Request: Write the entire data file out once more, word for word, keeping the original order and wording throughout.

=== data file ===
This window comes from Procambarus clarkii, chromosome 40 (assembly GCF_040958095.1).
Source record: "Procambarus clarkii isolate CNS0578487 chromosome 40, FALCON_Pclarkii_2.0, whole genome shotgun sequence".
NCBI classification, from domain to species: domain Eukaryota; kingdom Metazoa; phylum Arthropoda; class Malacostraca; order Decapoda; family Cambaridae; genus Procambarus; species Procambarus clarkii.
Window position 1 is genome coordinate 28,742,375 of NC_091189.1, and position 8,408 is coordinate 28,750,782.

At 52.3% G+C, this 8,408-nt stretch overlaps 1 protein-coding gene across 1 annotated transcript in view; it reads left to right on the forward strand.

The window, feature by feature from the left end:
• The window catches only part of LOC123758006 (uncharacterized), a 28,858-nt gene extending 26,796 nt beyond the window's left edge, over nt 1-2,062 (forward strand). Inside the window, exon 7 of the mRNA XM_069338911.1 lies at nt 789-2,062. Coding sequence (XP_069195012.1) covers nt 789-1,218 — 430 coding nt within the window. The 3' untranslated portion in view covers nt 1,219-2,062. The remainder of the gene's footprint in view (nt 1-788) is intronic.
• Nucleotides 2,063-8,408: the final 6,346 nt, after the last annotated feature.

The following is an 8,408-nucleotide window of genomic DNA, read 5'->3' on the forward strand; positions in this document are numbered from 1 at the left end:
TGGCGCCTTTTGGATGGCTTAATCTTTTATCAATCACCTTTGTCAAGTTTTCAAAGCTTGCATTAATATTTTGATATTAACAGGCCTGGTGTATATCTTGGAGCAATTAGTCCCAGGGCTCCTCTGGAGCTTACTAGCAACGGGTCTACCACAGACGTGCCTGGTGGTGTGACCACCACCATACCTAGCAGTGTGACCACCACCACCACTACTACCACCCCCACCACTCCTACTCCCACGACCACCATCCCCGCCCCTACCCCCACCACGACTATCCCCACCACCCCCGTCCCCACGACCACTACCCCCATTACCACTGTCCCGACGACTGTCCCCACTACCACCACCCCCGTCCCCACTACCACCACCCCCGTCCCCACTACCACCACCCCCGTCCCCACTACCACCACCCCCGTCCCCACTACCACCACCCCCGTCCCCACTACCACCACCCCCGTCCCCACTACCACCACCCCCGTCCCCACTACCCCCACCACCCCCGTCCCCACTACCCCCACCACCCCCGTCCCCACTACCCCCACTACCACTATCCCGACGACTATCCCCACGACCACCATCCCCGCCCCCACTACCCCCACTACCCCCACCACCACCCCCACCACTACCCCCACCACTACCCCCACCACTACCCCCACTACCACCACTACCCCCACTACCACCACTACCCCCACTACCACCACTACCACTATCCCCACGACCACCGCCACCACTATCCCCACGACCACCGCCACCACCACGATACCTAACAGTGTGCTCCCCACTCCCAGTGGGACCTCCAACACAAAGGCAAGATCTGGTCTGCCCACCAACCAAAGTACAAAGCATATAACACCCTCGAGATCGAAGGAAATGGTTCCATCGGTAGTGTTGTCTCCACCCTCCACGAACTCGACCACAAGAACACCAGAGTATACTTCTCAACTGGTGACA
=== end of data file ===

This window comes from Procambarus clarkii, chromosome 40 (assembly GCF_040958095.1).
Source record: "Procambarus clarkii isolate CNS0578487 chromosome 40, FALCON_Pclarkii_2.0, whole genome shotgun sequence".
NCBI classification, from domain to species: domain Eukaryota; kingdom Metazoa; phylum Arthropoda; class Malacostraca; order Decapoda; family Cambaridae; genus Procambarus; species Procambarus clarkii.
Window position 1 is genome coordinate 28,742,375 of NC_091189.1, and position 8,408 is coordinate 28,750,782.

At 52.3% G+C, this 8,408-nt stretch overlaps 1 protein-coding gene across 1 annotated transcript in view; it reads left to right on the forward strand.

The window, feature by feature from the left end:
• The window catches only part of LOC123758006 (uncharacterized), a 28,858-nt gene extending 26,796 nt beyond the window's left edge, over nt 1-2,062 (forward strand). Inside the window, exon 7 of the mRNA XM_069338911.1 lies at nt 789-2,062. Coding sequence (XP_069195012.1) covers nt 789-1,218 — 430 coding nt within the window. The 3' untranslated portion in view covers nt 1,219-2,062. The remainder of the gene's footprint in view (nt 1-788) is intronic.
• Nucleotides 2,063-8,408: the final 6,346 nt, after the last annotated feature.

The following is an 8,408-nucleotide window of genomic DNA, read 5'->3' on the forward strand; positions in this document are numbered from 1 at the left end:
TGGCGCCTTTTGGATGGCTTAATCTTTTATCAATCACCTTTGTCAAGTTTTCAAAGCTTGCATTAATATTTTGATATTAACAGGCCTGGTGTATATCTTGGAGCAATTAGTCCCAGGGCTCCTCTGGAGCTTACTAGCAACGGGTCTACCACAGACGTGCCTGGTGGTGTGACCACCACCATACCTAGCAGTGTGACCACCACCACCACTACTACCACCCCCACCACTCCTACTCCCACGACCACCATCCCCGCCCCTACCCCCACCACGACTATCCCCACCACCCCCGTCCCCACGACCACTACCCCCATTACCACTGTCCCGACGACTGTCCCCACTACCACCACCCCCGTCCCCACTACCACCACCCCCGTCCCCACTACCACCACCCCCGTCCCCACTACCACCACCCCCGTCCCCACTACCACCACCCCCGTCCCCACTACCACCACCCCCGTCCCCACTACCACCACCCCCGTCCCCACTACCCCCACCACCCCCGTCCCCACTACCCCCACCACCCCCGTCCCCACTACCCCCACTACCACTATCCCGACGACTATCCCCACGACCACCATCCCCGCCCCCACTACCCCCACTACCCCCACCACCACCCCCACCACTACCCCCACCACTACCCCCACCACTACCCCCACTACCACCACTACCCCCACTACCACCACTACCCCCACTACCACCACTACCACTATCCCCACGACCACCGCCACCACTATCCCCACGACCACCGCCACCACCACGATACCTAACAGTGTGCTCCCCACTCCCAGTGGGACCTCCAACACAAAGGCAAGATCTGGTCTGCCCACCAACCAAAGTACAAAGCATATAACACCCTCGAGATCGAAGGAAATGGTTCCATCGGTAGTGTTGTCTCCACCCTCCACGAACTCGACCACAAGAACACCAGAGTATACTTCTCAACTGGTGACA